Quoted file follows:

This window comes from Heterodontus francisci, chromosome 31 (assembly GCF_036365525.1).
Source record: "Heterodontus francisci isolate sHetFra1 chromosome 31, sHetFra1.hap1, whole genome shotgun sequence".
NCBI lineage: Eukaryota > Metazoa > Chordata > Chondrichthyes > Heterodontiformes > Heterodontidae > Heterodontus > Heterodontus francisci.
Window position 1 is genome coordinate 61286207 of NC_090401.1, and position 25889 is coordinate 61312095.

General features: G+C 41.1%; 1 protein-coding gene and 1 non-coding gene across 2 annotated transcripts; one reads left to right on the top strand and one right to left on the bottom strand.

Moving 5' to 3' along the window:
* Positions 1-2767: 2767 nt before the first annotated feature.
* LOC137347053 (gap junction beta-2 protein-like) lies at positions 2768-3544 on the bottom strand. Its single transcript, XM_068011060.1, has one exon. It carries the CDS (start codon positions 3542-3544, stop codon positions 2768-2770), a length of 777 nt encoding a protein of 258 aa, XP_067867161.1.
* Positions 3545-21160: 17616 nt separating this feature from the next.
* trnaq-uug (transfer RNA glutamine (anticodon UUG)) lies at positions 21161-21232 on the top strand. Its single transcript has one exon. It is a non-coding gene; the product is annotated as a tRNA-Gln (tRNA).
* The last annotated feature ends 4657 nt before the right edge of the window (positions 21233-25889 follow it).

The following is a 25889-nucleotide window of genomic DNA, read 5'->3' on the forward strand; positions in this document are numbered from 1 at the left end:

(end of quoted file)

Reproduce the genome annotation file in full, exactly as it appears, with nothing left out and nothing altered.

This window comes from Heterodontus francisci, chromosome 31 (assembly GCF_036365525.1).
Source record: "Heterodontus francisci isolate sHetFra1 chromosome 31, sHetFra1.hap1, whole genome shotgun sequence".
NCBI lineage: Eukaryota > Metazoa > Chordata > Chondrichthyes > Heterodontiformes > Heterodontidae > Heterodontus > Heterodontus francisci.
Window position 1 is genome coordinate 61286207 of NC_090401.1, and position 25889 is coordinate 61312095.

General features: G+C 41.1%; 1 protein-coding gene and 1 non-coding gene across 2 annotated transcripts; one reads left to right on the top strand and one right to left on the bottom strand.

Moving 5' to 3' along the window:
* Positions 1-2767: 2767 nt before the first annotated feature.
* LOC137347053 (gap junction beta-2 protein-like) lies at positions 2768-3544 on the bottom strand. Its single transcript, XM_068011060.1, has one exon. It carries the CDS (start codon positions 3542-3544, stop codon positions 2768-2770), a length of 777 nt encoding a protein of 258 aa, XP_067867161.1.
* Positions 3545-21160: 17616 nt separating this feature from the next.
* trnaq-uug (transfer RNA glutamine (anticodon UUG)) lies at positions 21161-21232 on the top strand. Its single transcript has one exon. It is a non-coding gene; the product is annotated as a tRNA-Gln (tRNA).
* The last annotated feature ends 4657 nt before the right edge of the window (positions 21233-25889 follow it).

The following is a 25889-nucleotide window of genomic DNA, read 5'->3' on the forward strand; positions in this document are numbered from 1 at the left end: